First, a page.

Consumers take issue with misleading adverts

2014-10-28 00:00

SEVERAL consumers who took issue with misleading advertising won their cases with the Advertising Standards Authority recently after it ordered companies, including Sony Mobile and Cartrack, to withdraw misleading claims.

A consumer, who has asked not to be named, bought a R9 000 Sony Xperia Z1 smartphone, but had to turn as a last resort to the ASA after the “waterproof” cellphone stopped working a day after she used it in water.

And the consumer told me she had tried endlessly to resolve the complaint dealing with Sony Mobile’s local agency and via its call centre that rang to India, where staff apparently had been unable to direct her to the company’s local repair centre.

“Her cellular service provider refused to repair the phone, insisting that it is merely ‘water resistant’, and not ‘waterproof’ as claimed,” the ASA said in its ruling.

According to the ASA the consumer was adamant that the phone’s ports had been properly shut before it was used in water and that she would not have risked deliberately damaging the device. She also mentioned several similar complaints she had seen on an online forum.

Sony Mobile responded, saying that the phone was a “waterproof device” specified by an international standard and that it was “not susceptible to water ingress up to a depth of 1,5 metres for up to 30 minutes”, provided ports were all securely closed.

“The cellular service provider’s assertions that the device is only water-resistant are therefore incorrect … this seems like a product warranty/service/repair query rather than an advertising matter. There seems to be a dispute between the service department and the customer about the source of the water damage,” Sony said.

However, the ASA found in the advertised capabilities of the device, caveats to the claim that the phone was “smart, sleek and waterproof”, were “more aligned with what is commonly understood to be water resistant”.

The ASA said the consumer’s argument appeared to “hold water” and it was “loath” to accept the claim of being “waterproof”. It ruled that the word “waterproof” be withdrawn from all advertising of the phone and that it not be used again in a manner that suggests anything other than water resistant capabilities.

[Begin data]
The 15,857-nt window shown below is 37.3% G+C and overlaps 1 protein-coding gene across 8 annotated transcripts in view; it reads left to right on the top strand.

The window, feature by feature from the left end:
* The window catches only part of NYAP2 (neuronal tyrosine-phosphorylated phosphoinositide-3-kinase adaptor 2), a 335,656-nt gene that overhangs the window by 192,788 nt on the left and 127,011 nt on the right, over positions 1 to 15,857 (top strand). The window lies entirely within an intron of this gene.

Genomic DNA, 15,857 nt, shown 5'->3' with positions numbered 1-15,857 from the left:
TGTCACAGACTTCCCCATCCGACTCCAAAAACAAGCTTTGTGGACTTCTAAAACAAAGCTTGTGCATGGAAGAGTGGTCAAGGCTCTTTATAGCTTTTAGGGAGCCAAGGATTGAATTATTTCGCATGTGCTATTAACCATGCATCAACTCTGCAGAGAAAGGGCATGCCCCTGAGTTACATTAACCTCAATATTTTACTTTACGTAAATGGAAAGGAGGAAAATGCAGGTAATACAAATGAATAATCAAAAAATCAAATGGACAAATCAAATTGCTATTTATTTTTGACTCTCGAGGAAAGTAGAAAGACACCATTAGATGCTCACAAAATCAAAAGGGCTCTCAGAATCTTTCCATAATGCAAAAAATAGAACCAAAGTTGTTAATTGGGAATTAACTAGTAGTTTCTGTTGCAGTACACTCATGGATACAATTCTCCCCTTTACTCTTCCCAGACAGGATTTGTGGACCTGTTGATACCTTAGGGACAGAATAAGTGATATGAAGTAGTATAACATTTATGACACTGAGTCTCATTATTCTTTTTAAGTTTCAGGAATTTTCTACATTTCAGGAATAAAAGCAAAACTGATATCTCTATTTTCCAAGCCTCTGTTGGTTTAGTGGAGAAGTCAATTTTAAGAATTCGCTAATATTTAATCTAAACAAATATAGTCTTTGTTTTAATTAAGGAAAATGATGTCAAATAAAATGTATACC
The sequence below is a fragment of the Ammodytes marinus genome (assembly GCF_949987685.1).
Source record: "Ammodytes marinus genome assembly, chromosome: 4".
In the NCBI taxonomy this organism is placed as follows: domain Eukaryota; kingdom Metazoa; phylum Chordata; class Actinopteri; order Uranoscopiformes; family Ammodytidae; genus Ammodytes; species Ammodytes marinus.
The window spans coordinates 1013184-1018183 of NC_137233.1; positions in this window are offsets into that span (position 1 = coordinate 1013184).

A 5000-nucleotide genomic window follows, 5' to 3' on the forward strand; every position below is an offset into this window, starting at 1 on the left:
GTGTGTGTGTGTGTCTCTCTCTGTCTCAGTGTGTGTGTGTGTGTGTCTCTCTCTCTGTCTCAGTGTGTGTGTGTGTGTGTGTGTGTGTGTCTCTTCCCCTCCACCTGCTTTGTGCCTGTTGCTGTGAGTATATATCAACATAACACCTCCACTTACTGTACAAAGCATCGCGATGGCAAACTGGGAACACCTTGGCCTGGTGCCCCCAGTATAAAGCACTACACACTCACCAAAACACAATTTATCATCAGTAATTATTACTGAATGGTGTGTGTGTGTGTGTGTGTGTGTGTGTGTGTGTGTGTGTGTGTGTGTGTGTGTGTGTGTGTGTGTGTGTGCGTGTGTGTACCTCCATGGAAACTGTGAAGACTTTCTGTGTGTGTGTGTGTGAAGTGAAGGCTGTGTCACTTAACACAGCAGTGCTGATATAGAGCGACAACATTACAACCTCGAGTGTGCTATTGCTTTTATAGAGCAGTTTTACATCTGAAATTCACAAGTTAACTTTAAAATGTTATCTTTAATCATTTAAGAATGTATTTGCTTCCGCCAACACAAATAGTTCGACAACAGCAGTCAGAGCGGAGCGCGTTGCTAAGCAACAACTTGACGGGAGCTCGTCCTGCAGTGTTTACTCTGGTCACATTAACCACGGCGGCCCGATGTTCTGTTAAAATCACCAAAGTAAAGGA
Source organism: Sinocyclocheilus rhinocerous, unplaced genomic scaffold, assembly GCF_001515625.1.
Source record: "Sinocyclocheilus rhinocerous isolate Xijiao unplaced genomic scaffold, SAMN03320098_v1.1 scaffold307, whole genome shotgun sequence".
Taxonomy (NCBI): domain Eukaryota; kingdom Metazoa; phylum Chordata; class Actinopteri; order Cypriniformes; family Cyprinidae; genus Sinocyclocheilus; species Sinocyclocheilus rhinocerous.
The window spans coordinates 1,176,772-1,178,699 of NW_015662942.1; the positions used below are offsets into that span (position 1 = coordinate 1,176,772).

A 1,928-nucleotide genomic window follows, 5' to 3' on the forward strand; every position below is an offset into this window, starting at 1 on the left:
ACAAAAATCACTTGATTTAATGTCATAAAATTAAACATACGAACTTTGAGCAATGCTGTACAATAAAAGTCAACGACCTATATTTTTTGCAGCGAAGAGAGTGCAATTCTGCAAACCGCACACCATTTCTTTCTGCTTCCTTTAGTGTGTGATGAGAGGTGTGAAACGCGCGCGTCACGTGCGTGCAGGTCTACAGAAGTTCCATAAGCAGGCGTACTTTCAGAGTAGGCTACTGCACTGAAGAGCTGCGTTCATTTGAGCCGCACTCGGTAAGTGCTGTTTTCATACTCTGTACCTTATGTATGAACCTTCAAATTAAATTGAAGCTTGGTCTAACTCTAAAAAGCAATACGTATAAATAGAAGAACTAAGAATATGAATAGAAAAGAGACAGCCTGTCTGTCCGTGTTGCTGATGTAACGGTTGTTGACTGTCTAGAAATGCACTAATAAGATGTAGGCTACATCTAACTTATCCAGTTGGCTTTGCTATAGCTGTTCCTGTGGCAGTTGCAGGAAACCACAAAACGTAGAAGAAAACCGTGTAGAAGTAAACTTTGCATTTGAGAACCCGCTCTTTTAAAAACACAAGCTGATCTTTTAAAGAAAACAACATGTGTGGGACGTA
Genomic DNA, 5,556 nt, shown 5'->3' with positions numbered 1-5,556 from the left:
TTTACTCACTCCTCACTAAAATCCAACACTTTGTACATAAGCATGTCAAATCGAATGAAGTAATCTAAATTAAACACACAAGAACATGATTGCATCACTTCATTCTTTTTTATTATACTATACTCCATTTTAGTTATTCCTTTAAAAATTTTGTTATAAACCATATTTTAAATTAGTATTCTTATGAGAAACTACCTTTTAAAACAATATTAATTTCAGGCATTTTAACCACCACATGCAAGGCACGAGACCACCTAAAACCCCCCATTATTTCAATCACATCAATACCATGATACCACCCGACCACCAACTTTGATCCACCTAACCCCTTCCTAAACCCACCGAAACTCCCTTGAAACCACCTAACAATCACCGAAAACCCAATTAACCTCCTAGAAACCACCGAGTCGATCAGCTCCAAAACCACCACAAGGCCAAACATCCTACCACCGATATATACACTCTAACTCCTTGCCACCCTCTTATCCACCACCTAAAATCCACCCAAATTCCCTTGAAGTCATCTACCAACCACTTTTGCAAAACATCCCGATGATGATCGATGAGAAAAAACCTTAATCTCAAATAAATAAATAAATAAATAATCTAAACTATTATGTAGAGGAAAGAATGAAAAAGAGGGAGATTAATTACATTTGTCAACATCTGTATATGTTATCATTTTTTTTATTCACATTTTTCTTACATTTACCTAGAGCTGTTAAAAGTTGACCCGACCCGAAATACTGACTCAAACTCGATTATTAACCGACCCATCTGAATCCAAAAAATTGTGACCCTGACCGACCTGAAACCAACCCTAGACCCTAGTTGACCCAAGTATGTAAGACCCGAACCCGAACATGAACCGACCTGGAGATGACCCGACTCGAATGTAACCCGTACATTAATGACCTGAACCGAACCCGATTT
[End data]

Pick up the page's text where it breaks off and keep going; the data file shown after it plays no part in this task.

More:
Sony Mobile said last week that it had amended its adverts for the phone to water resistant and that it had appealed the ruling, which was “made on the basis of a warranty claim” and that it was “engaging with ASA in order to clarify the situation”.

“In the complainant’s specific case, their product was defective, and has since been replaced under Sony Mobile’s standard warranty against defects. Unfortunately, in this case, a service provider in the service chain did not follow the correct procedure for evaluating this device, which led to a poor customer experience,” Sony Mobile said.

I found it sad that the consumer had to escalate the case to the ASA in order to obtain redress for a phone that was defective from the outset, but this case shows it certainly pays to persevere.

In another case, a consumer, Nico du Plessis, lodged a complaint against a misleading Cartrack Car Recovery television advert, which he alleged was “confusing and untrue” as it vocally promised the company would give consumers R150 000 in cases where a vehicle was not recovered after theft. But then the payoff line appeared on the screen with the disclaimer, “Your car back or up to R150 000 guaranteed. Ts and Cs apply”.

Cartrack responded saying the message relating to the R150 000 was conveyed in a “clear, impactful and engaging manner” and 10% of the commercial time was “purposely used to deliver this message effectively, ensuring that there would be absolute clarity”.

However, the ASA disagreed saying it “takes issue with the fact that the vocal and the written messages in the commercial are confusing”.

“Advertisements should not contain any statement or visual presentation which, directly or by implication, omission, ambiguity, inaccuracy, exaggerated claim or otherwise, is likely to mislead the consumer,” the ASA said.

The ASA found the advert ambiguous and likely to mislead as it displayed contradicting messages with a disclaimer that was not “sufficient or prominent enough to negate the initial, unqualified promise of R150 000 for any vehicle not recovered”. The ASA ordered that the advert be immediately withdrawn in its present form.

To lodge a complaint with the ASA, visit

• Send your consumer issues to Lyse Comins at

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